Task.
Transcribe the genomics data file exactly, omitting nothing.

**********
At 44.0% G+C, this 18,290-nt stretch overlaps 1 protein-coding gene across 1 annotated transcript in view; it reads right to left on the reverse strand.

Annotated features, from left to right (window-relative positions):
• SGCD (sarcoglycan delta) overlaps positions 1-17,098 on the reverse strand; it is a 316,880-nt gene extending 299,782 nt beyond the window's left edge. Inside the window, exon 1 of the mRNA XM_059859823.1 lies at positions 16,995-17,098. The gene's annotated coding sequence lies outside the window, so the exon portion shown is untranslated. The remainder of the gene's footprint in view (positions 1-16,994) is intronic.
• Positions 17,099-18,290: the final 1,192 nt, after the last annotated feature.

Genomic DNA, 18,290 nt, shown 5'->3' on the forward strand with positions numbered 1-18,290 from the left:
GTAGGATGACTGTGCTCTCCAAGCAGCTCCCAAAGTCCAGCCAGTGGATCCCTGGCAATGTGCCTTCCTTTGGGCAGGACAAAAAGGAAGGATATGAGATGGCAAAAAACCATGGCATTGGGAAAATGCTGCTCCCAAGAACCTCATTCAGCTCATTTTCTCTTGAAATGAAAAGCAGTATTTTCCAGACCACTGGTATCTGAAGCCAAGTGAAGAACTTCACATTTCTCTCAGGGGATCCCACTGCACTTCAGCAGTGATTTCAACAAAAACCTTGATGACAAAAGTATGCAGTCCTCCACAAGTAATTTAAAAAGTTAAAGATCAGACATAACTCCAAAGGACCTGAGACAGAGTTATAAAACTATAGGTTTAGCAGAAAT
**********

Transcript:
At 44.0% G+C, this 18,290-nt stretch overlaps 1 protein-coding gene across 1 annotated transcript in view; it reads right to left on the reverse strand.

Annotated features, from left to right (window-relative positions):
• SGCD (sarcoglycan delta) overlaps positions 1-17,098 on the reverse strand; it is a 316,880-nt gene extending 299,782 nt beyond the window's left edge. Inside the window, exon 1 of the mRNA XM_059859823.1 lies at positions 16,995-17,098. The gene's annotated coding sequence lies outside the window, so the exon portion shown is untranslated. The remainder of the gene's footprint in view (positions 1-16,994) is intronic.
• Positions 17,099-18,290: the final 1,192 nt, after the last annotated feature.

Genomic DNA, 18,290 nt, shown 5'->3' on the forward strand with positions numbered 1-18,290 from the left:
GTAGGATGACTGTGCTCTCCAAGCAGCTCCCAAAGTCCAGCCAGTGGATCCCTGGCAATGTGCCTTCCTTTGGGCAGGACAAAAAGGAAGGATATGAGATGGCAAAAAACCATGGCATTGGGAAAATGCTGCTCCCAAGAACCTCATTCAGCTCATTTTCTCTTGAAATGAAAAGCAGTATTTTCCAGACCACTGGTATCTGAAGCCAAGTGAAGAACTTCACATTTCTCTCAGGGGATCCCACTGCACTTCAGCAGTGATTTCAACAAAAACCTTGATGACAAAAGTATGCAGTCCTCCACAAGTAATTTAAAAAGTTAAAGATCAGACATAACTCCAAAGGACCTGAGACAGAGTTATAAAACTATAGGTTTAGCAGAAAT